Legislation Proposes To Raise Bar On Proving Police Officer Prevarication

A rare crack in California’s law enforcement monolith has manifested with the progress of a bill authored by Assemblyman Miguel Santiago (Democrat-Los Angeles) that would make disciplining police officers who falsify police reports or lie on the witness stand more difficult.
AB 1298, coauthored by Assemblyman Tom Lackey (Republican- Sacramento), would require when any public safety officer is under investigation and subject to interrogation by his or her commanding officer or his/her employing public safety department on the allegation of making a false statement that any administrative finding of the false statement shall require proof based on clear and convincing evidence. The bill applies only to allegations of false statements and would not affect any other allegation or charge against the public safety officer.
The bill has been lauded by unions representing police officers and police advocates. It has, however, garnered the opposition of not only the American Civil Liberties Union but those in charge of the agencies that employ those officers. Organizations representing police chiefs, police management and county sheriffs in California, such as the California State Sheriff’s Association, oppose the bill.
At present, individual agencies are free to apply whatever standard the leadership of those agencies deem fit when determining if peace officers have engaged in falsifying evidence and police reports or offering misleading or false testimony. A substantial number of those agencies will adjudge an officer to have lied if it is determined that it is more likely than not that the officer made a false or misleading statement, that is, guilt is presumed upon a preponderance of the available evidence pointing to falsification. A preponderance of evidence – anything above a threshold of 50 percent – is the same burden of proof used in civil lawsuits.
AB 1298 calls for raising the standard well beyond simply establishing that there is a greater than 50 percent chance that a police officer prevaricated to a level of there being clear and convincing evidence, meaning that there is overwhelming evidence the officer wrote a report, provided evidence or made statements he knew to be false. This is the same burden of proof required in civil liberties cases, such as restraining orders and the loss of parental rights.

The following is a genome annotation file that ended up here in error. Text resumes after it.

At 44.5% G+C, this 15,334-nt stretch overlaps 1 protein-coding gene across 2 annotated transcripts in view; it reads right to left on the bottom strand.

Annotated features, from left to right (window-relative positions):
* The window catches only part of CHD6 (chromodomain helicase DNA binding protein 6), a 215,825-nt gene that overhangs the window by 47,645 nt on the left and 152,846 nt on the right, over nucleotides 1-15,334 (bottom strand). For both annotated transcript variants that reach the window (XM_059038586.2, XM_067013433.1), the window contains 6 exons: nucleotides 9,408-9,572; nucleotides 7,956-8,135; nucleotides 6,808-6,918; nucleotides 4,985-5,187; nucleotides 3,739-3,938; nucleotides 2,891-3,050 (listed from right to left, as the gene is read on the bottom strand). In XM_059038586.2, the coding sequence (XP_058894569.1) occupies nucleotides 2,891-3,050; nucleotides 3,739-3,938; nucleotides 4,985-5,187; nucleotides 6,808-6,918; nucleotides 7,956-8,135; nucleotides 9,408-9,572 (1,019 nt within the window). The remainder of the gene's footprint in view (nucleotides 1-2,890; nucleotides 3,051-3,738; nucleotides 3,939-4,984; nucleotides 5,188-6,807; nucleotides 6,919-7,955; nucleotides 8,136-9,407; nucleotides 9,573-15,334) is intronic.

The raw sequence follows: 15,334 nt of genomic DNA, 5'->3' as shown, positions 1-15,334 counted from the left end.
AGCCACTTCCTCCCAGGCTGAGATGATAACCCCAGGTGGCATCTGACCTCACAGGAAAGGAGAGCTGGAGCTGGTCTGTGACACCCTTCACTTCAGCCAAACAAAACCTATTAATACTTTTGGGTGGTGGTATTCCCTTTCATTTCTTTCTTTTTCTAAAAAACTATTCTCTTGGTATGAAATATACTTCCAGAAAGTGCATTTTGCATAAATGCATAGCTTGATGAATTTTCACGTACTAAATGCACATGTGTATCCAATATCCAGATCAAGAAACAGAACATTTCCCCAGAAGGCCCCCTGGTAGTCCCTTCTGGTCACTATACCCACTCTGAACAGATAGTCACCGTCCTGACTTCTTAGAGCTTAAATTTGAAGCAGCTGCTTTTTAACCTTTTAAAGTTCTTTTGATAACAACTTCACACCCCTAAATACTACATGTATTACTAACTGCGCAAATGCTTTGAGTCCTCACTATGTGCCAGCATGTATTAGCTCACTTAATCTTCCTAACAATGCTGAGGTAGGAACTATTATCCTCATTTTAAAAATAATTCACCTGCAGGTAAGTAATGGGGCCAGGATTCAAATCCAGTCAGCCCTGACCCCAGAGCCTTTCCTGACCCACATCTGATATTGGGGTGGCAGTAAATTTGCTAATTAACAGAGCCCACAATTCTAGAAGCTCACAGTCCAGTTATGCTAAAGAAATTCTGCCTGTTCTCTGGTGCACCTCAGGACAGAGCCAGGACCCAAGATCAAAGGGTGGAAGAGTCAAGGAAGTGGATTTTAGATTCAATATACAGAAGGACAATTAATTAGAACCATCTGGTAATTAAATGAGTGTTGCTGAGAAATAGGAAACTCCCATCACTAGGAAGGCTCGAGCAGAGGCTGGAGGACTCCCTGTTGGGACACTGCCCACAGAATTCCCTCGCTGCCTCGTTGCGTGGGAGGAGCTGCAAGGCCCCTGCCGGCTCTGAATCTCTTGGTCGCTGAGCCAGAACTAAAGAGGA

Santiago maintains that his legislation is needed because an officer’s career can be ruined by a finding that he has made a false and misleading statement. Civil libertarians, however, note that in California the Public Safety Officers Procedural Bill of Rights Act already provides officers with protections requiring that certain conditions be met when any public safety officer is under investigation and subjected to interrogation by his or her commanding officer, or any other member of the employing public safety department, that could lead to punitive action. Because of the power and authority accorded to police officers, as well as the esteem they are held in and credibility accorded to their statements in a court of law where the fate and freedom of an accused citizen, who may be guilty or innocent, is at stake, civil libertarians say justice demands that the officers be held to a high standard with regard to the accuracy and truth in their reports and testimony.
An officer deemed by prosecutors to have made a false or misleading statement is subject to being cataloged as a “Brady officer,” meaning the officer’s record of falsification is subject to disclosure to defense attorneys representing clients against whom that particular officer might testify. A defense attorney can then use a finding that an officer has lied in the past to undermine the credibility of his or her testimony.

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